As a Massachusetts employer, you likely have responsibilities under the Paid Family and Medical Leave (PFML) law. Learn more about those responsibilities as of the law's effective date of Oct. 1, 2019.
Log in links for this page
Guide Employer's guide to paid family and medical leave
Table of Contents
Step 1: Learn about Massachusetts' Paid Family and Medical Leave
Read about PFML to learn more about what it is, how it works, what it covers, your responsibilities, and how PFML is different from the Family and Medical Leave Act (FMLA). It is especially important to know who's a covered individual and whether your company or organization is among those that are automatically excluded from making PFML employer contributions.
Additional Resources for Step 1: Learn about Massachusetts' Paid Family and Medical Leave
Step 2: Hang up your PFML poster
All Massachusetts employers must display a workplace poster prepared or approved by the Department of Family and Medical Leave (DFML) that explains the benefits available to your workforce under the PFML law.
You must post this poster at your workplace in a location where it can be easily read. We suggest you place the poster alongside other mandatory workplace posters you've displayed, like wage and hours laws, workplace discrimination, worker's compensation, and workplace safety.
The poster must be available in English and each language which is the primary language of 5 or more individuals in your workforce if these translations are available from DFML.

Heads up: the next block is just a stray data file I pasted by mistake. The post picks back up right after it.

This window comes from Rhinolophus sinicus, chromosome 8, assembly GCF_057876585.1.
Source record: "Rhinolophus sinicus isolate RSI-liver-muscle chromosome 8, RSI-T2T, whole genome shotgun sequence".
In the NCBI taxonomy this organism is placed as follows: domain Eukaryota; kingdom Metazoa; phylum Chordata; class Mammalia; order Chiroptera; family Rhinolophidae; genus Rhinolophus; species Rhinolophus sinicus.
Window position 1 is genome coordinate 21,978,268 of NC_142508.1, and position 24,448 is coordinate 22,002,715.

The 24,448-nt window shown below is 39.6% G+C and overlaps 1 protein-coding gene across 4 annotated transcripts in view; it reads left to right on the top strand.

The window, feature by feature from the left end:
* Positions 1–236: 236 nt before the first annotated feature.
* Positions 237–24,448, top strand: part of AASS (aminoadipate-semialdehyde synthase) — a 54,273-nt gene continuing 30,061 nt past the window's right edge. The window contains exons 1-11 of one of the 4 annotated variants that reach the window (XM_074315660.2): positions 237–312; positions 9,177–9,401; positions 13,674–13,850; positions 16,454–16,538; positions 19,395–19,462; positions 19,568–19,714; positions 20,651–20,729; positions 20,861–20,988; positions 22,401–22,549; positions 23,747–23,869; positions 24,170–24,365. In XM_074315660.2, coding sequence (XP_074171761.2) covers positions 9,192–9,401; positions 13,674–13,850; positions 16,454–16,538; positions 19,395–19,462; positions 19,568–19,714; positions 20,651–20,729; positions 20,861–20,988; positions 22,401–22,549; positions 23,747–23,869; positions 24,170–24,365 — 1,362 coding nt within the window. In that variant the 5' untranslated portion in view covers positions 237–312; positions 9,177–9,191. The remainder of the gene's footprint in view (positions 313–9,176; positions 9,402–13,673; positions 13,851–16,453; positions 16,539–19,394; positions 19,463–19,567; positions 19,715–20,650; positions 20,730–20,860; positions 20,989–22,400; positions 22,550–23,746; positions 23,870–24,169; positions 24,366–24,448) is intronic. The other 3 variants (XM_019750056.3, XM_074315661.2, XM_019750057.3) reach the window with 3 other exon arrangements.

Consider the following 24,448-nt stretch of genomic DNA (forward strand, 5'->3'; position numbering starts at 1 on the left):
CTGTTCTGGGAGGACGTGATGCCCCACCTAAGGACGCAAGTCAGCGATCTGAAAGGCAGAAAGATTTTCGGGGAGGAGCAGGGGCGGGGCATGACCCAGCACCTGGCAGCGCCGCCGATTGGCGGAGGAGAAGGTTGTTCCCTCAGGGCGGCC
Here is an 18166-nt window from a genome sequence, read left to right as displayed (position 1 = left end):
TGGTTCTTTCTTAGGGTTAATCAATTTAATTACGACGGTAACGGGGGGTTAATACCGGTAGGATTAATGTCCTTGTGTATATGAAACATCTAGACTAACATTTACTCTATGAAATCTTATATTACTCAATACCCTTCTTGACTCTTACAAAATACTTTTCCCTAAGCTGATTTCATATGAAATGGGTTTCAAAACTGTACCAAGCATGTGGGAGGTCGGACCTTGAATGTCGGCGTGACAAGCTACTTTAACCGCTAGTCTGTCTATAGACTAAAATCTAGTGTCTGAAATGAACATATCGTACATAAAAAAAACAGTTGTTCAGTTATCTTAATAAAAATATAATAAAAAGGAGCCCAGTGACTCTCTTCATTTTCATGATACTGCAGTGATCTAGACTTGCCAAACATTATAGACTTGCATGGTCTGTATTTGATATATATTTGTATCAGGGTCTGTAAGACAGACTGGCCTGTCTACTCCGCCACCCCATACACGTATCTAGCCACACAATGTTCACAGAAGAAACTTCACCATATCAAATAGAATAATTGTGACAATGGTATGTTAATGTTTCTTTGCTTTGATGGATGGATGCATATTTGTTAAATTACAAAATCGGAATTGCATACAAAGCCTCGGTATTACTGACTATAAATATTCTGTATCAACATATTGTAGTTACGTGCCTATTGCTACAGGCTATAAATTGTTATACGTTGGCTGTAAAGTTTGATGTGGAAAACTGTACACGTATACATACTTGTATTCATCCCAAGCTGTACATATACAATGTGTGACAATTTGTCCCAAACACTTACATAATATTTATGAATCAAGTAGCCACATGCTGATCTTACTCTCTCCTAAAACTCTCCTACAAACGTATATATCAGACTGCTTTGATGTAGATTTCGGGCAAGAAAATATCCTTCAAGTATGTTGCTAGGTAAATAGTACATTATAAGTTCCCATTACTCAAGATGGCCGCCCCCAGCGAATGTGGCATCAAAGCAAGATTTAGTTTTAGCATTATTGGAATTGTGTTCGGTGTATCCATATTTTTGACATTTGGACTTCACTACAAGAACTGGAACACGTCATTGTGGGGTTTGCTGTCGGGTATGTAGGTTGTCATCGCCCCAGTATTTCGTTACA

Additional Resources for Step 2: Hang up your PFML poster
Step 3: Calculate your covered individuals & financial responsibility
To determine what contributions you are required to submit, you will first need to calculate how many covered individuals are in your workforce. There are three steps in this process, and you can use the PFML online calculator to help you determine your responsibilities as an employer.
1: Determine your workforce from last year
Your contribution responsibilities depend on your average number of covered individuals from the previous calendar year (Jan. 1 - Dec. 31), which is why you're looking to last year's MA workforce numbers.
Determining last year's Massachusetts workforce count will help you answer 2 important questions when it comes to your contribution responsibilities:
- Whether or not your 1099-MISC contractors are considered covered individuals.
- Whether or not you're responsible for paying a share of the contributions.
Your contribution responsibilities depend on your average number of covered individuals from the previous calendar year (Jan. 1 - Dec. 31), which is why we're looking to last year's MA workforce numbers.
W-2 employees are always covered individuals. 1099-MISC contractors are only covered individuals if they made up more than 50% of your workforce and meet certain criteria.